strategies, while also helping her students to become metacognitive of the research process.
This is a very complex piece of teaching, but one that is emphasized more than ever with the
new Core Curriculum Standards.
I also think it should not be lost on the search committee to look carefully at Rachel’s
experiences and training. Though a new teacher, Rachel has a rich range of experiences, with
an outstanding balance between urban/suburban, general and special education, and young
elementary students and high school students. Rachel has worked in among the most
challenging elementary schools in Lansing, Michigan, while also had the chance to experience
the opportunity to immerse her students in general education curriculum. This range of
experience have no doubt honed her skills to work with a wide range of students, including
experience working with refugees who have recently come to the United States.
Beyond the content of a comprehensive curriculum, I believe there are intrapersonal and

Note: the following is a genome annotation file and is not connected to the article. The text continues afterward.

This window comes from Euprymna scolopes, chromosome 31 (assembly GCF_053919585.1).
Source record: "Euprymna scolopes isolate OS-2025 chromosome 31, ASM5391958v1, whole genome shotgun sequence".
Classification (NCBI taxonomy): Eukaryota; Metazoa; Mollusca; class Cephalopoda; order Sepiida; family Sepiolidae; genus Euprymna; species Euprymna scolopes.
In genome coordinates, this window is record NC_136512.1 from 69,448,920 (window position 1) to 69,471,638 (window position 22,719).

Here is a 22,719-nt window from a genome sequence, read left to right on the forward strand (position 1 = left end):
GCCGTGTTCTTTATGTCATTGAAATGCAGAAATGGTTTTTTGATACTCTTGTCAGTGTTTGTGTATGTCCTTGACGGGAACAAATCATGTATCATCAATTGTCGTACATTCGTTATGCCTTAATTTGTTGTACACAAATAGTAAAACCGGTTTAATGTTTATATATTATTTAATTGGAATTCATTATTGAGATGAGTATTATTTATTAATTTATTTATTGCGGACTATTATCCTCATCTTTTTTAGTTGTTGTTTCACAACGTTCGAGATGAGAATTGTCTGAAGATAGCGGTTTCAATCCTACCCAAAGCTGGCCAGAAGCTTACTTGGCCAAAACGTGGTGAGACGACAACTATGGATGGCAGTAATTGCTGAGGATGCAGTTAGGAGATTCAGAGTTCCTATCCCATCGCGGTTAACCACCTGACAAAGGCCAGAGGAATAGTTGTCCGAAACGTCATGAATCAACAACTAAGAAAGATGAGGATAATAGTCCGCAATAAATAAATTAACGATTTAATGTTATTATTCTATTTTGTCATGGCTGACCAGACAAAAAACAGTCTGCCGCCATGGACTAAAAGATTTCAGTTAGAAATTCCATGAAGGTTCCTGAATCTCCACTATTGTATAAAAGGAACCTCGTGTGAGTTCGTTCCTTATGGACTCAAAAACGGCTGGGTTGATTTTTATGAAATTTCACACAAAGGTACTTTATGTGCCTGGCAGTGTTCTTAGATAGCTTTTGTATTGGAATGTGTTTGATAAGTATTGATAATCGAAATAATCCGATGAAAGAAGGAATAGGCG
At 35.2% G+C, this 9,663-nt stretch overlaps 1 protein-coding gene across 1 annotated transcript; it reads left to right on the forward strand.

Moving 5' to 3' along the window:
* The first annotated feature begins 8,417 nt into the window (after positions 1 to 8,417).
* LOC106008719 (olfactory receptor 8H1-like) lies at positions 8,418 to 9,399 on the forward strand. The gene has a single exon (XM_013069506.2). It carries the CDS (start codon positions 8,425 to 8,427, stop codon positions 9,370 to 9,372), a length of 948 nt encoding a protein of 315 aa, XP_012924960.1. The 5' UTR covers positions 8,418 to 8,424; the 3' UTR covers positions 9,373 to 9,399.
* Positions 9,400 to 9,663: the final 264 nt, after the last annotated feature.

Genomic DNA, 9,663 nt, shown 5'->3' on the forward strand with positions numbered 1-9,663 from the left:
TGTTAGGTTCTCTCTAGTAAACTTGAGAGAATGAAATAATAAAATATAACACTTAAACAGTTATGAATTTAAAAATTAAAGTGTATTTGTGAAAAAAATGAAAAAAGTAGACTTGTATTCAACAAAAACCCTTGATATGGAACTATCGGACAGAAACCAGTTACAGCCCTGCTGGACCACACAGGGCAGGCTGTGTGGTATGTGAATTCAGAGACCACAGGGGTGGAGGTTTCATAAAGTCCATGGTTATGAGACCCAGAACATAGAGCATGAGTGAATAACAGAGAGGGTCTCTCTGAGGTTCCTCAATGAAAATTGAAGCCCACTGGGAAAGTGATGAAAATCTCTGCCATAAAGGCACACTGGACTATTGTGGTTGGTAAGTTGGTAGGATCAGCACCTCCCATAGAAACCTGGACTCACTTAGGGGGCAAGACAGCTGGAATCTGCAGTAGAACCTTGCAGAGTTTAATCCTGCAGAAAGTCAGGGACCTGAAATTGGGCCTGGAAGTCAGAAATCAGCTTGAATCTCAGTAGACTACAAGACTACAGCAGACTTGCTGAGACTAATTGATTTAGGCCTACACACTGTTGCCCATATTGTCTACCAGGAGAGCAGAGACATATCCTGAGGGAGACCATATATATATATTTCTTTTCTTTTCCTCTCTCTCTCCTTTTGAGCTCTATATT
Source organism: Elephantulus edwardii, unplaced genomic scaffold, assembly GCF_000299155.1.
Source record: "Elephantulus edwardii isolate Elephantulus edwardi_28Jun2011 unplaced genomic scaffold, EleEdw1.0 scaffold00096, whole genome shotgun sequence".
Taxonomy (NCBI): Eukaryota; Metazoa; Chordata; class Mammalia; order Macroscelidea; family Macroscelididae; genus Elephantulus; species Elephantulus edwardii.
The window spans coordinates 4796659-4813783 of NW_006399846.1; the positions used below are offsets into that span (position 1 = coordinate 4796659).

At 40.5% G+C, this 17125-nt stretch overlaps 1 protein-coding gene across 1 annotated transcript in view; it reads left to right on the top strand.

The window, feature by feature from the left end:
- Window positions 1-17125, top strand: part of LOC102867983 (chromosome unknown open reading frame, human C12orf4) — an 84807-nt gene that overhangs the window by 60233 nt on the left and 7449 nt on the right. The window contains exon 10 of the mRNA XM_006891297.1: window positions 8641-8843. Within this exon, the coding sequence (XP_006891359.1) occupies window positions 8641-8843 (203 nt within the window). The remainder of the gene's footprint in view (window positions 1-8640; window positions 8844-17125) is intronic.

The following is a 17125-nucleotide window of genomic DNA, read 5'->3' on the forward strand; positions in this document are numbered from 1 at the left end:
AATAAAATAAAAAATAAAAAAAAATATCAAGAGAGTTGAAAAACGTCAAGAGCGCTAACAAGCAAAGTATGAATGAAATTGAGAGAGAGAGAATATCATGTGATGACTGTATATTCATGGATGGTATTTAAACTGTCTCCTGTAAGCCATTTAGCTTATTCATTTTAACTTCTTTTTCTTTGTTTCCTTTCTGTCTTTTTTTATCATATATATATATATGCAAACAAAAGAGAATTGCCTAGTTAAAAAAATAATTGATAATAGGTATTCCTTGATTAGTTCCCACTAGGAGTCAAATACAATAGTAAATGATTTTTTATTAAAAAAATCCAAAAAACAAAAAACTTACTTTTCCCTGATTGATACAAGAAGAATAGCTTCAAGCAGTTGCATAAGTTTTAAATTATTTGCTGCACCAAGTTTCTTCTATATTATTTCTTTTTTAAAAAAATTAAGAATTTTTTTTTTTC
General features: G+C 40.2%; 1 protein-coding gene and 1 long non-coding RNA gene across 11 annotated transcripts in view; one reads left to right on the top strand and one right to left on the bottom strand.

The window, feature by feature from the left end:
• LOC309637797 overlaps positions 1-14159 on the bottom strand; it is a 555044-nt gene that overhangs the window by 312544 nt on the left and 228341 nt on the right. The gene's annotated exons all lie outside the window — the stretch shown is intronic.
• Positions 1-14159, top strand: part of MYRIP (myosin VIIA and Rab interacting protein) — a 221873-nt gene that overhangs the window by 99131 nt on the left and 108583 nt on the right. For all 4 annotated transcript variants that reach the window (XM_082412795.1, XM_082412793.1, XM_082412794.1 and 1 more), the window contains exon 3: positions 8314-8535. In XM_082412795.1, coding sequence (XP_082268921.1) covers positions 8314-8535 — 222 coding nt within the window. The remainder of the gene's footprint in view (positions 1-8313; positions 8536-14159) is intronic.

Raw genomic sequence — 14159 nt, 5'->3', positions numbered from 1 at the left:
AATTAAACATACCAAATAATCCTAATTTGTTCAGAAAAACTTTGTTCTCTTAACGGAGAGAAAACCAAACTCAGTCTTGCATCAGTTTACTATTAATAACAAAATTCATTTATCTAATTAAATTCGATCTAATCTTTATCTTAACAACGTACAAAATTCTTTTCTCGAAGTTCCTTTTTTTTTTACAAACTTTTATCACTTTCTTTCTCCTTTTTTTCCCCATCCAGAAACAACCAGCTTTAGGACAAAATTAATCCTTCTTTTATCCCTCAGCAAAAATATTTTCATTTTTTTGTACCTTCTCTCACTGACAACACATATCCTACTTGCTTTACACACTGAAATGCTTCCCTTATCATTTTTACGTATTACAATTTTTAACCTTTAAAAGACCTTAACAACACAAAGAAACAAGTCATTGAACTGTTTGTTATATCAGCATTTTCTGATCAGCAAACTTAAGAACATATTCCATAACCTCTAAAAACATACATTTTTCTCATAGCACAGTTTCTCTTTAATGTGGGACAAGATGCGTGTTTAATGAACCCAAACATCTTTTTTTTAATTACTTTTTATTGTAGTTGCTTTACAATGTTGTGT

interpersonal skills that mark Rachel as an outstanding colleague. Rachel will display a very
even and professional disposition, all characteristics of excellent collaborators and problem
solvers—my sense is that Rachel maintains a level-headed approach, even when under duress.
Rachel displays a positive energy that is contagious—she is positive, goal focused, and
thoroughly enjoys learning about things that may benefit her students. Finally, there is an
important difference between young teachers who want to “help” and those who maintain high
expectations through personal responsibility. I believe Rachel is in this latter group—and this